Would having all financial professionals take the Banking and Finance Oath be an antidote to the ethical problems uncovered in the Banking Royal Commission?
By Simon Russell
Based on psychological research into financial decision-making, my short answer to this question is: “for some people, some of the time, in some contexts.”
What this psychological research suggests is that there are a bunch of important behavioural factors that will influence whether espoused ethical principles are translated into ethical financial decisions and actions. Ultimately, it is these decisions and action that clients trust financial professionals to make on their behalf.
Alone in the dark with clients’ money
In the context of the Royal Commission, conflicted remuneration and incentive structures are currently very topical. Arguably, espousing good ethical principles in the absence of attending to factors like these is like asking a toddler not to eat the chocolate biscuit that you have placed on the table in front of them. The toddler knows they shouldn’t eat it, but as soon as you look away the chocolate biscuit is gone. For the toddler the temptation is simply too great and there is too much opportunity to give into that temptation.
As adults the temptations might be different, but at a neurological level the challenges of not giving into them are similar. As was noted in the Royal Commission, customers need to be able to trust the decisions that are made on their behalf when their financial service providers are “alone in the dark with [their] money”.
Whose Oath is it anyway?
Conflicted incentive structures are an obvious example of what can cause problems. However, other behavioural considerations can be more subtle, and can often operate beyond our conscious awareness. Despite being subtle, they can have important consequences for people’s decisions and actions. And because they operate beyond our awareness they can be easily overlooked.
One such consideration can be whether we feel a sense of ownership. Research shows that we tend to value more highly those things that we have contributed to directly. This is sometimes referred to as the ‘Ikea effect’. The bedside table we assemble ourselves might not be quite as good as the equivalent one that comes preassembled, but having put the effort into creating it, we value it more.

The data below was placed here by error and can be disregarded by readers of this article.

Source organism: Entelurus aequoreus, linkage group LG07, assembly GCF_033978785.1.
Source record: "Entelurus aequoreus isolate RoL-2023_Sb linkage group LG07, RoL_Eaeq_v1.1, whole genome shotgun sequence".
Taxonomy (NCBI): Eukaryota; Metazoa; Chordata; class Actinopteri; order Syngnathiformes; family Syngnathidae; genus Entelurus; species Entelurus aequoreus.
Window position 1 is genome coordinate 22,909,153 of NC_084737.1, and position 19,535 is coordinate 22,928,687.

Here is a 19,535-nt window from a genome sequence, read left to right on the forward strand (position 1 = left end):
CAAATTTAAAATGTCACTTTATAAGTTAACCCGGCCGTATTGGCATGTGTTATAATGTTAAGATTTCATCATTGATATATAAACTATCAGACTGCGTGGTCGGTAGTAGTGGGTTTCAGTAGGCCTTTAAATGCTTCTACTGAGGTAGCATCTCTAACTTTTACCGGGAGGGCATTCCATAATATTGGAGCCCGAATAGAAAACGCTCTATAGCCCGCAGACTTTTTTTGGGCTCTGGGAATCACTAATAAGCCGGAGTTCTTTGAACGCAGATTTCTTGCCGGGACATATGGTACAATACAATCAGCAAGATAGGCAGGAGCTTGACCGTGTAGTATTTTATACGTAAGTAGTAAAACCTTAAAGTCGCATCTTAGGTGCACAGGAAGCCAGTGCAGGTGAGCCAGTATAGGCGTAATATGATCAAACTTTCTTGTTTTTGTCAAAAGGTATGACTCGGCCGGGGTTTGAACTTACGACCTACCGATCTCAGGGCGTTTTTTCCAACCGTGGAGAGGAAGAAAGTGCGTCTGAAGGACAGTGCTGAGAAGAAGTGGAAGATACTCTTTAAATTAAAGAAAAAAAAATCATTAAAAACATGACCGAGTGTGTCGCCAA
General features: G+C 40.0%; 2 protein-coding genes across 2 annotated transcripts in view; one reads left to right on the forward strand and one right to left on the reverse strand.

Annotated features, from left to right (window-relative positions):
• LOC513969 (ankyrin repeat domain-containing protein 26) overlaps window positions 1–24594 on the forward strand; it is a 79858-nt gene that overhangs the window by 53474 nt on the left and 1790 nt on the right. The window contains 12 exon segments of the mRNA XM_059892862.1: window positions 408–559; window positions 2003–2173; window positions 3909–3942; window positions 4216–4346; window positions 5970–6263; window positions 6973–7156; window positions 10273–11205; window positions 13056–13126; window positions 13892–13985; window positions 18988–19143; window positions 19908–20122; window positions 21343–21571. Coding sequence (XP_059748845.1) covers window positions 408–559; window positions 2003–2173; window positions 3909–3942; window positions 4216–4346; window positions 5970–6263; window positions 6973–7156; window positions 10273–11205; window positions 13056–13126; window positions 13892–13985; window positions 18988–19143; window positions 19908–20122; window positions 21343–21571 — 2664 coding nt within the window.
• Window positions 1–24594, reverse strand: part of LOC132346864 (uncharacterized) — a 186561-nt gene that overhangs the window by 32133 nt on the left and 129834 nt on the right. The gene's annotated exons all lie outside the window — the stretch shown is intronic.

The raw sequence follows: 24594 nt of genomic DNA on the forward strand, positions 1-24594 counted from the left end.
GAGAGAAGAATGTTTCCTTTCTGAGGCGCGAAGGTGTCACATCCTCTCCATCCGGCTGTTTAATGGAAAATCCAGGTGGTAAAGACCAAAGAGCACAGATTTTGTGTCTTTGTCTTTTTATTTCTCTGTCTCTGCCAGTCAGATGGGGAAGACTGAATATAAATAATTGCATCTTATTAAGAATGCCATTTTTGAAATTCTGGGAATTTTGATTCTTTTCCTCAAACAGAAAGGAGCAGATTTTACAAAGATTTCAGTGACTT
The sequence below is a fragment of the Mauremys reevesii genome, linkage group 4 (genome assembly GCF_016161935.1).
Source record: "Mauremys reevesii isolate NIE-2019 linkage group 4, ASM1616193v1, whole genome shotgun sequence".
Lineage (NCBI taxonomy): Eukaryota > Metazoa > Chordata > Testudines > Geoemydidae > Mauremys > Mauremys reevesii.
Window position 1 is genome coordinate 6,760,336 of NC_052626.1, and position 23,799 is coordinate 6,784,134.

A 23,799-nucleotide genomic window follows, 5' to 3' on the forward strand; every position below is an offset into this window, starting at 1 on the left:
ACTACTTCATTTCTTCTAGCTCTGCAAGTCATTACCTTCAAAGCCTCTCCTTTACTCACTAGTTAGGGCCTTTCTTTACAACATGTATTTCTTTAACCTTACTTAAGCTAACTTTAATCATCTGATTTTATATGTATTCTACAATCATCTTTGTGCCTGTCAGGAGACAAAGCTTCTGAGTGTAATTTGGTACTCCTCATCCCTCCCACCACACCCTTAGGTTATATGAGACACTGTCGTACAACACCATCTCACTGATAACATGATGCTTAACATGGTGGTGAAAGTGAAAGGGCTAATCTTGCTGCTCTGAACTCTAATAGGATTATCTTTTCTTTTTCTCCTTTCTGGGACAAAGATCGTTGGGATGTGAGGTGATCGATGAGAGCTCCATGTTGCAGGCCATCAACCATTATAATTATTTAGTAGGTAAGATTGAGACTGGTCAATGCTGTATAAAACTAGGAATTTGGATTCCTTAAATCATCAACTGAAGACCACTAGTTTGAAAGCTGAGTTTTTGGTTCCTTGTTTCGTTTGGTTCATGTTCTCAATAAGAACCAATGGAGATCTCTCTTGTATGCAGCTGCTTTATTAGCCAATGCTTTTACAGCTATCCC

In contrast to the DIY bedside table, people can often resist things that they have not contributed to, particularly if those things have been imposed on them compulsorily. As a result, in some cases increased regulation, along with some compliance and ethical training have backfired, with the outcome being worse than simply doing nothing.
In summary, if taking the Banking and Finance Oath is part of your strategy to help hold yourself and your team to high standards of ethical decision-making, then you’re more likely to achieve that aim if you and your team can in some way contribute to the ethical principles you wish to follow.
A small suggestion
While the Oath is already written, this doesn’t stop you and your team from making a ‘contribution’ to it in your specific context. You do this when you ask what the principles in the Oath mean in tangible terms in the context of the specific types of decisions and actions that you and your team make. For example, what does it mean for you and your team to “serve all interests in good faith” and to “compete with honour”?
The Royal Commission shows that for some financial professionals these fairly broad principles perhaps could have been translated into more tangible and specific terms like this: “this means that we will ensure that we won’t take clients’ money without providing the service for which the money was taken”.
In addition to leveraging the Ikea effect, having a team collaborate to establish these tangible and context-relevant ethical behaviours also aligns with other psychological concepts. Firstly, we tend to feel more committed to standards of behaviour that have been shared with other people than we do to standards that we have committed to only in private. The social context can create a sense of shared accountability.
And secondly, our brains tend to work much better with tangible and directly relevant concepts than with broad and abstract principles like “competing with honour”. In the context of the Oath these terms need to be broad to accommodate a range of scenarios, but in the context of the individual and of the team, they need to be made more specific.
Where to from here?
Behavioural strategies like those discussed above are often powerful, cheap and simple. Researchers have identified numerous psychological concepts that can be applied to better understand and influence people’s behaviour. This research suggests how processes can be changed (such as to make ethical decision-making more easy and automatic), and how information can be reframed (such as to make ethical choices and principles more salient).
Without identifying and using these strategies in your context, ethical principles can simply remain nice words on page. If you want your Oath to be more than this, you should leverage psychological research to help translate these words into decisions, actions and outcomes.